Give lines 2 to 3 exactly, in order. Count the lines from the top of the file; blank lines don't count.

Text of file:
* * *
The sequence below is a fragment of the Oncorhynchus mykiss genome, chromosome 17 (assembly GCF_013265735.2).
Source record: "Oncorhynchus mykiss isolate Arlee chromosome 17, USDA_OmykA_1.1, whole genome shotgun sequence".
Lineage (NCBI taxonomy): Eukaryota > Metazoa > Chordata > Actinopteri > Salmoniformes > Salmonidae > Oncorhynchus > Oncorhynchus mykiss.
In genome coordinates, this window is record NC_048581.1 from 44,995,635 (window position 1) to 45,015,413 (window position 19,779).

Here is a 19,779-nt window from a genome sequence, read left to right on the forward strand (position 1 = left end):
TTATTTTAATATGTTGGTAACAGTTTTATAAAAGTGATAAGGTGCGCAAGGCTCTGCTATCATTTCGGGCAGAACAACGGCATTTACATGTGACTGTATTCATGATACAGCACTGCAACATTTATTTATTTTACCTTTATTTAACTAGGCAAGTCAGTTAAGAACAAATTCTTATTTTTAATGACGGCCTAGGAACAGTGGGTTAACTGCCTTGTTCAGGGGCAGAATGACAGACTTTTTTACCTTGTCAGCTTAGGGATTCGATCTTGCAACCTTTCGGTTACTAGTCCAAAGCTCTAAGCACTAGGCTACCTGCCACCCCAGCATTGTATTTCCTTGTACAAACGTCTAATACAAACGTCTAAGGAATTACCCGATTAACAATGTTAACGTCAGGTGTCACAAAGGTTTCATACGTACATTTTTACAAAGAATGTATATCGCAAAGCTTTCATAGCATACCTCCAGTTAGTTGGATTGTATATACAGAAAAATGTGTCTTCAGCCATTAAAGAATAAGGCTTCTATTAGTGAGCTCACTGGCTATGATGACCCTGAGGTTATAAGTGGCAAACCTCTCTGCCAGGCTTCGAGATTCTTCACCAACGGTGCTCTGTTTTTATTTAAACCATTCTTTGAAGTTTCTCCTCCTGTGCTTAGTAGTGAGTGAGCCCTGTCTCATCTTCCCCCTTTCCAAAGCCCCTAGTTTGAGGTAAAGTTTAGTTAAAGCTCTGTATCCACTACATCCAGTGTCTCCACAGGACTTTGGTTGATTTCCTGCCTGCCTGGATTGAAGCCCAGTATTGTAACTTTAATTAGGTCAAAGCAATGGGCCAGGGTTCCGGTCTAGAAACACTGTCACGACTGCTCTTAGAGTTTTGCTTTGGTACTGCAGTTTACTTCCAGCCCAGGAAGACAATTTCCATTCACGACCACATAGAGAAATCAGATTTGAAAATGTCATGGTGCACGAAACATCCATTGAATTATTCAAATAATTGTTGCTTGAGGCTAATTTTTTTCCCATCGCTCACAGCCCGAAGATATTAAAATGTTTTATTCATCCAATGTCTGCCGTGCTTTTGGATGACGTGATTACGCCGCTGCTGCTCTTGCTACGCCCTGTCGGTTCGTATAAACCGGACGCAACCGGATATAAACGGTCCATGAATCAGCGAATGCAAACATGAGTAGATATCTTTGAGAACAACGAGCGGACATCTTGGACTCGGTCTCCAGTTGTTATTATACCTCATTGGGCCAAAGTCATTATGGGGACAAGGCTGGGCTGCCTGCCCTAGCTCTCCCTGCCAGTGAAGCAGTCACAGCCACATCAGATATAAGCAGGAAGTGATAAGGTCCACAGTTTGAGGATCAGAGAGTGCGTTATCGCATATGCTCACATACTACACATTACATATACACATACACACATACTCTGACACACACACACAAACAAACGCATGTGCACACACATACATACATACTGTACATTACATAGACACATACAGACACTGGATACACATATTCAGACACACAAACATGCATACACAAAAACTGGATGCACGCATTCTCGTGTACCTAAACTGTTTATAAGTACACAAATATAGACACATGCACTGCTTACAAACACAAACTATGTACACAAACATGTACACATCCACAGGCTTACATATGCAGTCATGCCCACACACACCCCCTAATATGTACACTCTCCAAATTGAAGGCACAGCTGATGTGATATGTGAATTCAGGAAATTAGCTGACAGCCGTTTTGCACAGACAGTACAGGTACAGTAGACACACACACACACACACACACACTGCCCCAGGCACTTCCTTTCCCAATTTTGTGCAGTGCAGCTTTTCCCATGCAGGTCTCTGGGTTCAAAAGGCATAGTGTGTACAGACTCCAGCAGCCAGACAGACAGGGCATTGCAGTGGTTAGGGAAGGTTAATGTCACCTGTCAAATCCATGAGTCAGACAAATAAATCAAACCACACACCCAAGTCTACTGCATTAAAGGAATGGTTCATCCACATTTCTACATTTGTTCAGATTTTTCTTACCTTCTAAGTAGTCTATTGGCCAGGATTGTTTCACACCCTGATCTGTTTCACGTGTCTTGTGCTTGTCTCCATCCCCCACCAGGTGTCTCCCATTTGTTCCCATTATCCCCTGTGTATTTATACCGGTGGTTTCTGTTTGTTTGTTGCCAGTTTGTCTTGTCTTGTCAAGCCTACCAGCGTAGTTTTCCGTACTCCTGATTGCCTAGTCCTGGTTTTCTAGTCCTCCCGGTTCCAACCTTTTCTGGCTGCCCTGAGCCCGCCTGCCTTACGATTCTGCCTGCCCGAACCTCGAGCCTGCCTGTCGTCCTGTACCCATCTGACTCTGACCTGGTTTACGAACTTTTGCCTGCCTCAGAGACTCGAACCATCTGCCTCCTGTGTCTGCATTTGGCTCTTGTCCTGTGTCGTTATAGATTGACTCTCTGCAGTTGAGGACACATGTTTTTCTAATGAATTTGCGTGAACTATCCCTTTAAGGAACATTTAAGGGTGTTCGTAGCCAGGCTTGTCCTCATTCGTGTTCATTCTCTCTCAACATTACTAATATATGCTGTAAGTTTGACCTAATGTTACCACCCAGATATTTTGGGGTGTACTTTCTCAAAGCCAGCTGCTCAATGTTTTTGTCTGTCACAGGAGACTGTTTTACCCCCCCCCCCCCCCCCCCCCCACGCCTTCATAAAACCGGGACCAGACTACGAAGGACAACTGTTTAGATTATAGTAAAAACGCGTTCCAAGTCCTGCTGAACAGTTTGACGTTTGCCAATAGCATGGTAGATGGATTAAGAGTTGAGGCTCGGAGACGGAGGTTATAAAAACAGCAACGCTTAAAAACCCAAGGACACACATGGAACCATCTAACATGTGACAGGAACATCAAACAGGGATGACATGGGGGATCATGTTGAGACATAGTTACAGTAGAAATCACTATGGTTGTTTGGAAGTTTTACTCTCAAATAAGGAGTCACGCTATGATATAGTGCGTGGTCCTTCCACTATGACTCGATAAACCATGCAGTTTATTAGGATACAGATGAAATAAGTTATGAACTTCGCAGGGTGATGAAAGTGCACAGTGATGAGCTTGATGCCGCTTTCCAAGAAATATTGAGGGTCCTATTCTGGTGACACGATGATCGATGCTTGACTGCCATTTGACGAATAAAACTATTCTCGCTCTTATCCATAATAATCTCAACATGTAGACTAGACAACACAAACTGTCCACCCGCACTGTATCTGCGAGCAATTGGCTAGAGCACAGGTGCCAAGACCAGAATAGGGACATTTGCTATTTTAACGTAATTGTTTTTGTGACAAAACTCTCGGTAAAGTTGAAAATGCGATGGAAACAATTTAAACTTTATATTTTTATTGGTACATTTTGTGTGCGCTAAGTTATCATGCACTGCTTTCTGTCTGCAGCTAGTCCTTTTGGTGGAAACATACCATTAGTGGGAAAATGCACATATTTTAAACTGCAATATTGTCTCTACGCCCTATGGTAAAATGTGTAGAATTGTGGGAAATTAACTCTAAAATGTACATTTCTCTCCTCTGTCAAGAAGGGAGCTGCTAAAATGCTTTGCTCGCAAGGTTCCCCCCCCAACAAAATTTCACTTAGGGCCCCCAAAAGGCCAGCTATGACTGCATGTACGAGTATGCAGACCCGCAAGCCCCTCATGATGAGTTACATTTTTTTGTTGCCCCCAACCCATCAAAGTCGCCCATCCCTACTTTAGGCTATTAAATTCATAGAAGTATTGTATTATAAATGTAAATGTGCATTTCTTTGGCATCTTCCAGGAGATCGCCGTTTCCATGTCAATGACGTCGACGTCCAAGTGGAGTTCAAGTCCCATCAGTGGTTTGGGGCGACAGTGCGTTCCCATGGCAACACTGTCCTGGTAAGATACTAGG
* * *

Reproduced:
Source record: "Oncorhynchus mykiss isolate Arlee chromosome 17, USDA_OmykA_1.1, whole genome shotgun sequence".
Lineage (NCBI taxonomy): Eukaryota > Metazoa > Chordata > Actinopteri > Salmoniformes > Salmonidae > Oncorhynchus > Oncorhynchus mykiss.